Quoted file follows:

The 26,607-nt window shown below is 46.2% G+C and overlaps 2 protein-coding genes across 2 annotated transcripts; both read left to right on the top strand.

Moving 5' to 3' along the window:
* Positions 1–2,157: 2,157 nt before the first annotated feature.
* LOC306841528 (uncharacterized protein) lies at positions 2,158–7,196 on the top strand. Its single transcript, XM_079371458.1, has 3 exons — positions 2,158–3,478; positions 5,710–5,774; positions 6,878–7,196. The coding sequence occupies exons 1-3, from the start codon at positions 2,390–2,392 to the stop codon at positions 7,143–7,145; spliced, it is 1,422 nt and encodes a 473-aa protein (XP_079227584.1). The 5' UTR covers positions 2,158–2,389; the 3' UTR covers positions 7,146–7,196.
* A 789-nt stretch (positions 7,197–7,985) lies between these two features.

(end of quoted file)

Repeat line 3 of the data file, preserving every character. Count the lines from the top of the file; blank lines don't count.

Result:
* Positions 1–2,157: 2,157 nt before the first annotated feature.